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The Learning Factory

Michael Winerip, New York Times columnist and favorite target of Eduwonk, is retiring his column on education issues after four years.

In his final shot, he makes several excellent points about No Child Left Behind. However, he has a good question that strikes to the heart of the law.

As readers know, I’m not a fan of No Child Left Behind, the 2002 federal law aimed at raising education quality. Instead of helping teachers, for me it’s a law created by politicians who distrust teachers. Because teachers’ judgment and standards are supposedly not reliable, the law substitutes a battery of state tests that are supposed to tell the real truth about children’s academic progress.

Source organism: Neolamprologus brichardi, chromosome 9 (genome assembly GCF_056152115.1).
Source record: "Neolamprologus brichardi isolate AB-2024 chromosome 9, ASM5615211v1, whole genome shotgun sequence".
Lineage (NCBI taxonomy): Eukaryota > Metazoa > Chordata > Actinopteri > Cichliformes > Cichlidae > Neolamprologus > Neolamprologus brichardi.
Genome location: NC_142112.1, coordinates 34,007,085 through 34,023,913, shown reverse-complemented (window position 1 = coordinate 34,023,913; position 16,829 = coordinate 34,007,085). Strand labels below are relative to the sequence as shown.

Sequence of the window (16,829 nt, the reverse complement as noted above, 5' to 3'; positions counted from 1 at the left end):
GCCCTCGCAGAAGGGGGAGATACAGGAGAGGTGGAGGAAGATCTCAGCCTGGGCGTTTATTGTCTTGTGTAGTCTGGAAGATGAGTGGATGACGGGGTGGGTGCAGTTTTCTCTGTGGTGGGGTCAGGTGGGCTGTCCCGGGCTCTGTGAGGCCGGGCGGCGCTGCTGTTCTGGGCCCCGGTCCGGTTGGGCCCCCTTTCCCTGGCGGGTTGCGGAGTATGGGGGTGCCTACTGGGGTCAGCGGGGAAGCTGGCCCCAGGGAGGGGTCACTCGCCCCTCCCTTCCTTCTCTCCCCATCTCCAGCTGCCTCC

The question is: How successful can an education law be that makes teachers the enemy?

If we aren’t going to place a large degree of trust in teachers to evaluate the progress of their students and make judgement calls on how best to help them learn, then we may as well give up on universal public education as a national goal.

But that’s not saying that every teacher should be left alone in their classroom to do as they please with no standards and no accountability. Indeed, that would be worse than the inflexible one-size-fits-all system we are headed towards.

There is a middle ground where instruction is adapted to fit the different learning styles of students. Where we don’t proscribe the same goals for every single child.

Where teachers are treated like professionals, with professional levels of training and support.